Conservation at Work

Latest News
tickerbg

Grouse shooting hailed in major uplands study

23rd April 2015

Grouse shoot beaters and dogs on Danby Moor - please credit Brian Sweeney (2)

Photographer Brian Sweeney.

 

GROUSE moor management on two Yorkshire moors has been hailed in a major study of the uplands.

A national drive to care for and protect the country’s most beautiful and vulnerable high ground is highlighted in Better Outcomes for Upland Commons.

Aimed at improving long-term working relations between all those with an interest in the fragile and exceptionally complex land, studies on five upland commons were carried out.

A key finding for the Foundation for Common Land research was that pragmatic people are paramount to reaching multiple successful outcomes for all interested parties.

This was particularly demonstrated in the two case studies involving moorland management where grouse shooting is prominent – Danby in the North York Moors and Yorkshire Dales’ West Arkengarthdale.

The report revealed strong evidence of the benefits of grouse shooting.

Director of the Moorland Association, Amanda Anderson, praised the work of her members who were highlighted as lynchpin players acting for all commons’ interests.

She also welcomed positive moves to benefit from the case studies and secure future working relationships across the uplands.

“Key lessons from the two moors were supporting upland farmers, trust, communication and respect for people’s interest in the common,” she explained.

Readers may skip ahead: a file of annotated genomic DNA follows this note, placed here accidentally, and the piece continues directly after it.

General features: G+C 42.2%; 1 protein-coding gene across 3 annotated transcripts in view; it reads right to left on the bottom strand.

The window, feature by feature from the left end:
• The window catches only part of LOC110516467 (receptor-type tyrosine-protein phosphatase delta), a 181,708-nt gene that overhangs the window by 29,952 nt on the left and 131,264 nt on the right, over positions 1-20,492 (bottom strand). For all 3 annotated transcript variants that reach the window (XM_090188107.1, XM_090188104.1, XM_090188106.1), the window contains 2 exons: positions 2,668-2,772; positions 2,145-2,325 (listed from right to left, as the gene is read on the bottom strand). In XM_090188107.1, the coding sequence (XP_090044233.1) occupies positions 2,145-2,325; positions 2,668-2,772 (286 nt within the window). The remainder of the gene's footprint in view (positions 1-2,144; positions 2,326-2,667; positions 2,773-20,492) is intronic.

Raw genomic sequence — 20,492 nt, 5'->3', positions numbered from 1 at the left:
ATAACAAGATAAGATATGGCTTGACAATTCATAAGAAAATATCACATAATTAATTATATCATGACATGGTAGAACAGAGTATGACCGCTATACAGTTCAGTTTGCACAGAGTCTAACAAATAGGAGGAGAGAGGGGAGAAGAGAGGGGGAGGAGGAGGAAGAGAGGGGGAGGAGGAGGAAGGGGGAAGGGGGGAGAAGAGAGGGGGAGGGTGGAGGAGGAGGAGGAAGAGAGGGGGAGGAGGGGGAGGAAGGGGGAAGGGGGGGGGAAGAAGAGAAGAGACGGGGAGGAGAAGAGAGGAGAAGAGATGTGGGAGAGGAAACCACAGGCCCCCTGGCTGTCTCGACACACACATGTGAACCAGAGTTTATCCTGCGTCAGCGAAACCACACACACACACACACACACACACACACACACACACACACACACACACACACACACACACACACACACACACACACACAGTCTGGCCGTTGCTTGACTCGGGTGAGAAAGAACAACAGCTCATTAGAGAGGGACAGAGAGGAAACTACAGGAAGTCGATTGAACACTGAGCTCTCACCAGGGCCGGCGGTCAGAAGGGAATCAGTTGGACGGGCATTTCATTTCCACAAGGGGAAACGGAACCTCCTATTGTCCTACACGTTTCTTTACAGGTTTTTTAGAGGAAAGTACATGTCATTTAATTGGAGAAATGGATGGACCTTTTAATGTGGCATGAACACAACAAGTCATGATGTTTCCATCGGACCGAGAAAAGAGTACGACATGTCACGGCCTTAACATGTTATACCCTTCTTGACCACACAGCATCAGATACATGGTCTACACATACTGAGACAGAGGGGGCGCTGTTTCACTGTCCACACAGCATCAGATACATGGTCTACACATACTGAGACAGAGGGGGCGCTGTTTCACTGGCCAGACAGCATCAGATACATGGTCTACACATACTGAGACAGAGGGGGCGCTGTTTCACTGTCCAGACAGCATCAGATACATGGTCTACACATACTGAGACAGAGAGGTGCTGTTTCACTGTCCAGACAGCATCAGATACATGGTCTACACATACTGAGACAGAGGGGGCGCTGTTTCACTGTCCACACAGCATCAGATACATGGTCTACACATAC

“The Yorkshire case studies pointed to tangible gains to the economy and vital land management issues.

“These include predator and bracken control, well managed sheep flocks and wildlife habitats, as well as maintaining or improving the quality of the Sites of Special Scientific Interest (SSSIs).

“In both cases there is evidence of good numbers of the precious curlew, lapwing, golden plover and merlin species.”

Mrs Anderson said the Moorland Association was delighted the report showed that people valued grouse shooting and wanted it to continue.

She added: “Importantly, it concluded that 20-plus years of public investment in better outcomes could be rapidly lost if farming or grouse shooting declined.”

Executive director of the Foundation for Common Land, Julia Aglionby, added: “The report shows that managing the uplands for grouse, alongside other objectives, can be successful for all.

“It is this respect for all outcomes that makes these two case studies excellent examples for others to learn from.”

Further information and the full Danby and West Arkengarthdale studies is available on www.foundationforcommonland.org.uk/better-outcomes-on-upland-commons

dog

Did You Know?

75% of Europe’s remaining upland heather moorland is found in the UK – but this area declined alarmingly over the latter part of the last century. The Moorland Association was set up in 1986 to coordinate the efforts of moorland owners and managers to halt this loss, particularly in England and Wales.

Stay in Touch with Us



Read our News

RURAL COMMUNITIES HOPE TO MAKE MOST OF PANDEMIC-HIT SHOOTING SEASON On the eve of the traditional grouse shooting season, rural communities have been gearing up to make the best of the challenges presented by the COVID-19 pandemic. Plans have been put in place to ensure that restaurants receive the first grouse from the moors tomorrow. A widespread safety initiative, including the use of personal protection […]

Grouse shooting essential for the survival of Moorland Communities, new study finds University of Northampton researchers conduct wide-ranging survey into economic and social effects of the sport on moorland communities Professor Simon Denny and Tracey Latham-Green of the Institute for Social Innovation and Impact at the University of Northampton have conducted a new study into the economic and social effects of integrated moorland management – including grouse […]

Twitter